Said Lois Vossen, series producer at ITVS Independent Lens, which broadcast the film in the US and put it forward for nomination, “I am extremely pleased and proud that A LION'S TRAIL has been nominated for an Emmy Award… This is a great honor, of course, and one [the filmmakers] fully deserve.” The winners of the awards will be announced on Monday, September 25 at a black tie awards ceremony in New York City, and the director and producers have been invited to attend the event.

Director Francois Verster said, “This is great news, and comes on the heels of much happy news over the past year in terms of money going back to Linda’s family!”

The film – together with efforts by Rian Malan, US parties and local lawyers - was partly instrumental in persuading local and international rights holders on the song (including The Richmond Organisation, rights holders on “Wimoweh”) to cede future income on the song to the Ntsele (Linda) family. Last year, after a campaign by local copyright lawyers, a settlement was reached whereby Disney paid out a large amount to the Ntsele family in Johannesburg for income from the song through THE LION KING.

A LION’S TRAIL has won various festival awards around the world (including Best Documentary at the Portobello Film Festival, Best Documentary at the 2003 Stone Awards and the Silver Dhow at the Zanzibar Film Festival), and has been broadcast in over fifteen countries. It was produced by Undercurrent Film and Television, Rapid Blue and Ice Media, and was funded by SABC3, the National Film and Video Foundation, the BBC, SBS, RTBF and the IDC. It is being distributed by First Hand Films in Zurich (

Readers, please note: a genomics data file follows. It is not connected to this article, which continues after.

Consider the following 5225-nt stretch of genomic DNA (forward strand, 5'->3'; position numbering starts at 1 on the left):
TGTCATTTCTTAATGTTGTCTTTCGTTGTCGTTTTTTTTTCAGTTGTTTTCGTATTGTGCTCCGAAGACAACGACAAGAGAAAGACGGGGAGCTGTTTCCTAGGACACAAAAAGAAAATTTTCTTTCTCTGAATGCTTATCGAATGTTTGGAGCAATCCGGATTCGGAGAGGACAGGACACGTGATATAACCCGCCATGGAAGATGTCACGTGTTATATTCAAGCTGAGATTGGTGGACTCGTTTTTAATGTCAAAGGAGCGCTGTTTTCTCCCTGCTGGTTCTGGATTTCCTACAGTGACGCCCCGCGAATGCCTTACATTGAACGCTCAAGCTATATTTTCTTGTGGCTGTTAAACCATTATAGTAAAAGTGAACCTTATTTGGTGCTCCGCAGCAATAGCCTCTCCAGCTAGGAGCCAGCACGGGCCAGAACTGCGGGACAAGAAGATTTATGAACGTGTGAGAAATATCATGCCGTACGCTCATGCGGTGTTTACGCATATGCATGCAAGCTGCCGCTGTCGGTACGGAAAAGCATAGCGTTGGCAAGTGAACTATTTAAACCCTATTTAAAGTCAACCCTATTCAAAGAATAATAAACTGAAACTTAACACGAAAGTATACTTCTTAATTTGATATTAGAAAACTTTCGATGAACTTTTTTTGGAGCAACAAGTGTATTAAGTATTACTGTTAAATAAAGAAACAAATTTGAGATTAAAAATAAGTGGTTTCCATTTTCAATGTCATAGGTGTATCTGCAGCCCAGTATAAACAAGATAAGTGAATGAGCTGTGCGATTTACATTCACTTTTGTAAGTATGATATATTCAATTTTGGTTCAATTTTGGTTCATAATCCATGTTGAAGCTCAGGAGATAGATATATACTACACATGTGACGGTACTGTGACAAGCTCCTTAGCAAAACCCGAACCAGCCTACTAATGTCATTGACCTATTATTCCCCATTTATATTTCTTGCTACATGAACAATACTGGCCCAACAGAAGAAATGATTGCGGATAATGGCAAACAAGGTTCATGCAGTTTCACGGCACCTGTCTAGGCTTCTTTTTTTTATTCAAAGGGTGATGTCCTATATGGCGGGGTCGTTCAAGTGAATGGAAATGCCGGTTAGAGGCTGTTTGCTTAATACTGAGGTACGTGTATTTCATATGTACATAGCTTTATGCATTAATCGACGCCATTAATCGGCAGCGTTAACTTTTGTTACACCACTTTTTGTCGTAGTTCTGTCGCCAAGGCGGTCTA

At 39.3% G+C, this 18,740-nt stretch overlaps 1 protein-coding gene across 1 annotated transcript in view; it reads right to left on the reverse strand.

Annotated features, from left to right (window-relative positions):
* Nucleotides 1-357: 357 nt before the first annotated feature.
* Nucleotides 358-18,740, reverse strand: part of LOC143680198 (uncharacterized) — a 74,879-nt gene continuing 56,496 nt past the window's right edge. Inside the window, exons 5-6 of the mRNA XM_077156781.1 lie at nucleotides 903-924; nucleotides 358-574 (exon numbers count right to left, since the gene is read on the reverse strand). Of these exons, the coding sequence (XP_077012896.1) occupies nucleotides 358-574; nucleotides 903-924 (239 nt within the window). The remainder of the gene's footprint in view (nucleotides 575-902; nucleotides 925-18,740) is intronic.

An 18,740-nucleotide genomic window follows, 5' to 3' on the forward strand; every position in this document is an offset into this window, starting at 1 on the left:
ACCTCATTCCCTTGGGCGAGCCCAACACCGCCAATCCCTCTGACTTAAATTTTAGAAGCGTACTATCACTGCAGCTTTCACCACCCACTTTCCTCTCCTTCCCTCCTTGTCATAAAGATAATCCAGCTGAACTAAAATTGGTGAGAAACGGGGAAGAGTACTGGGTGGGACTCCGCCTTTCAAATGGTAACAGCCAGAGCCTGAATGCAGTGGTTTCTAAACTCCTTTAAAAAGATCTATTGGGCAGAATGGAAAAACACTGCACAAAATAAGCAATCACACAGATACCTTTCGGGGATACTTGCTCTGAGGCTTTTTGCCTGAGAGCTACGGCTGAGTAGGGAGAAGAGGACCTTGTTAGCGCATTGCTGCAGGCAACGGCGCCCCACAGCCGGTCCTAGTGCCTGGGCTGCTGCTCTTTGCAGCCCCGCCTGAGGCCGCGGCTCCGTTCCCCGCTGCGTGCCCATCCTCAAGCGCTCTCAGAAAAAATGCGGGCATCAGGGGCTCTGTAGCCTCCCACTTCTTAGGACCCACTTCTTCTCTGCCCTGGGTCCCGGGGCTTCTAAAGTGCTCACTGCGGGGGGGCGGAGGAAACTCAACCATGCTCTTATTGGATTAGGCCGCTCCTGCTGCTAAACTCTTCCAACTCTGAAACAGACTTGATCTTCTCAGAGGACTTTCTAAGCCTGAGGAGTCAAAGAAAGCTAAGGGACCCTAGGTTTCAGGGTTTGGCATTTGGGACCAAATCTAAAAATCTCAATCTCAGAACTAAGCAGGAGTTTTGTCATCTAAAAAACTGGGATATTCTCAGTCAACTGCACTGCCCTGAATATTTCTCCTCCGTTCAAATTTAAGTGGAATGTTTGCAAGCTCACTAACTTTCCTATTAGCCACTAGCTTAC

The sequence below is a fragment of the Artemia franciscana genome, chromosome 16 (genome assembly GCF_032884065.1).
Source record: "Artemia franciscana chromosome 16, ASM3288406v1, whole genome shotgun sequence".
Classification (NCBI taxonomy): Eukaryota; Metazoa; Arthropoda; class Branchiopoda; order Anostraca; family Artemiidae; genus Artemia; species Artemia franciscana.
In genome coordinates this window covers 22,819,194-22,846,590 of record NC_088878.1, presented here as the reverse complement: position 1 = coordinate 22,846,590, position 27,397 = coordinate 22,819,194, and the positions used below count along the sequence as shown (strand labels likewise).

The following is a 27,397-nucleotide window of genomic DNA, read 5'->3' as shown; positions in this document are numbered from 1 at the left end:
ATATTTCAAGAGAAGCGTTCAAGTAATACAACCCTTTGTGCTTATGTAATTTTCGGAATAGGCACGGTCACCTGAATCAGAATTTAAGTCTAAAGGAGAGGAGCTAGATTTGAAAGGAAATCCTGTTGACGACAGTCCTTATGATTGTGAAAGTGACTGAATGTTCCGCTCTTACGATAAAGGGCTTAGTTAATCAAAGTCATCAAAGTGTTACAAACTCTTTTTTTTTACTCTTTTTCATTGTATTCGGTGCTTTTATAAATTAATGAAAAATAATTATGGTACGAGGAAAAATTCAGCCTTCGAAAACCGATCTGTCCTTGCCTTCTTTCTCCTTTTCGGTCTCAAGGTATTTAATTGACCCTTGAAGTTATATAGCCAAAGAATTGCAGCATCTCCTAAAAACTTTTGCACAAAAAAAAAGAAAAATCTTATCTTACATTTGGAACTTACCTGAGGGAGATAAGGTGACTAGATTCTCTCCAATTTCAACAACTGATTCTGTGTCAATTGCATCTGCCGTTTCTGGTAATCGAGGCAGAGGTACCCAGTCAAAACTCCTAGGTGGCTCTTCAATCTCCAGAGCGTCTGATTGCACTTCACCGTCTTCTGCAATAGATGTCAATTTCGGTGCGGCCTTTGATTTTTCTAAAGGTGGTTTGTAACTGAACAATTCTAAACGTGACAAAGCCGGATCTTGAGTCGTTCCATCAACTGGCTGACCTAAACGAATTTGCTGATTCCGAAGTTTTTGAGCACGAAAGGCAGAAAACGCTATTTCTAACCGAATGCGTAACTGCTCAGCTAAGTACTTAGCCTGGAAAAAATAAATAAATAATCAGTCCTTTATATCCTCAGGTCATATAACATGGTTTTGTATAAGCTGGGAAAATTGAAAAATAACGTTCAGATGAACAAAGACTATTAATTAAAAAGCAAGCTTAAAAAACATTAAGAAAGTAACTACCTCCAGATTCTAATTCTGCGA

Monday, July 17, 2006

Encounters promisses to be best yet

According to Matthew Krouse from the Mail and Guardian this years Encounters documentary festival promises to be the best yet.

Bang bang goes gung ho
The Encounters documentary film festival highlights the responsibility of filmmakers in troubled times, writes Matthew Krouse

The raw material of the documentary filmmaker is misery. The fallout of war, the false hopes of the poor, the battle for survival of almost lost animal species, the territorial skirmishes of underprivileged youth, the painful dissolution of the traditional family and more.

Crafting this misery into entertainment is the documentary filmmakers’ lot. They take us with them on journeys fraught with doubt as, frame for frame, we witness the construction of the work. Even if you don’t appreciate their political views, you’ve got to love them for the commitment to their craft.

Having sat through all eight Encounters documentary film festivals, albeit in my lounge on preview tapes, I am convinced that of all the festivals we’re privileged to have, this is The One. In short, the programme tells us that this year there are 56 titles, including a record number of 20 local works.

In the early days of South African television, the nation’s understanding of the documentary form was based largely on the Thames Television series The World at War. Week upon week (26 in all) we sat glued to the box as cadavers piled up in faraway Europe. Mum knitted and dad puffed on his pipe sternly as Lord Lawrence Olivier’s exquisite narration droned on.

The world’s most acclaimed documentary, it seemed, had been made by God himself.

Today the divine presence is very much out the picture and the handmade aspect of the documentary is in. There is scarcely a work on the festival that isn’t narrated in first person by the director. Stock in trade is the cellphone. There are hours of conversations in moving cars with evasive, guilty parties adamant that they are not to be filmed. Nick Broomfield is the master of the genre -- “his idiosyncratic style of filmmaking has been called not so much fly on the wall as fly in the soup”.

When Broomfield arrives as a festival guest, perhaps someone will ask him what it is about the simpletons of the far right that keep him coming back for more. Broomfield’s recent work, His Big White Self, is a follow-up to his earlier look at Eugene Terreblanche in The Leader, His Driver and the Driver’s Wife.